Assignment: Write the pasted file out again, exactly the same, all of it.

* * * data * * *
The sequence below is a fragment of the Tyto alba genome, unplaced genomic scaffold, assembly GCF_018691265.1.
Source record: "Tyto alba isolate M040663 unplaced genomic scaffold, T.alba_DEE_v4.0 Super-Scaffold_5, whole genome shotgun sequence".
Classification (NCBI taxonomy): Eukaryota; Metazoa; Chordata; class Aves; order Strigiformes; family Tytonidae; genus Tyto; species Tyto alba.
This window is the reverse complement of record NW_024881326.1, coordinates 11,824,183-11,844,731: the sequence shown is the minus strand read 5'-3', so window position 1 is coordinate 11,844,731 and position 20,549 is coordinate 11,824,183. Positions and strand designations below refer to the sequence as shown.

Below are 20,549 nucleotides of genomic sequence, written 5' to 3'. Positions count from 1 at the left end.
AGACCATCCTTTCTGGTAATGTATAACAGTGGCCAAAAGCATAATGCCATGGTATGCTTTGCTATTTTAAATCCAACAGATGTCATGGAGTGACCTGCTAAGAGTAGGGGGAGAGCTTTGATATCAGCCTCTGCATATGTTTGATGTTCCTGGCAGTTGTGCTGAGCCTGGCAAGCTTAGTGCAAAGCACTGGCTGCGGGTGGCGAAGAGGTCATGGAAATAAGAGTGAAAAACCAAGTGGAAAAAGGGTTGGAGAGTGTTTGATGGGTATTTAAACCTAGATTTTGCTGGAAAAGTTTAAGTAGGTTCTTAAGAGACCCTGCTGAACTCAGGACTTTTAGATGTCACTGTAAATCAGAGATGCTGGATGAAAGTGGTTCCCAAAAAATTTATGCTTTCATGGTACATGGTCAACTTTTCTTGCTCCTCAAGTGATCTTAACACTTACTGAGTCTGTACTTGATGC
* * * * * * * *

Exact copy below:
The sequence below is a fragment of the Tyto alba genome, unplaced genomic scaffold, assembly GCF_018691265.1.
Source record: "Tyto alba isolate M040663 unplaced genomic scaffold, T.alba_DEE_v4.0 Super-Scaffold_5, whole genome shotgun sequence".
Classification (NCBI taxonomy): Eukaryota; Metazoa; Chordata; class Aves; order Strigiformes; family Tytonidae; genus Tyto; species Tyto alba.
This window is the reverse complement of record NW_024881326.1, coordinates 11,824,183-11,844,731: the sequence shown is the minus strand read 5'-3', so window position 1 is coordinate 11,844,731 and position 20,549 is coordinate 11,824,183. Positions and strand designations below refer to the sequence as shown.

Below are 20,549 nucleotides of genomic sequence, written 5' to 3'. Positions count from 1 at the left end.
AGACCATCCTTTCTGGTAATGTATAACAGTGGCCAAAAGCATAATGCCATGGTATGCTTTGCTATTTTAAATCCAACAGATGTCATGGAGTGACCTGCTAAGAGTAGGGGGAGAGCTTTGATATCAGCCTCTGCATATGTTTGATGTTCCTGGCAGTTGTGCTGAGCCTGGCAAGCTTAGTGCAAAGCACTGGCTGCGGGTGGCGAAGAGGTCATGGAAATAAGAGTGAAAAACCAAGTGGAAAAAGGGTTGGAGAGTGTTTGATGGGTATTTAAACCTAGATTTTGCTGGAAAAGTTTAAGTAGGTTCTTAAGAGACCCTGCTGAACTCAGGACTTTTAGATGTCACTGTAAATCAGAGATGCTGGATGAAAGTGGTTCCCAAAAAATTTATGCTTTCATGGTACATGGTCAACTTTTCTTGCTCCTCAAGTGATCTTAACACTTACTGAGTCTGTACTTGATGC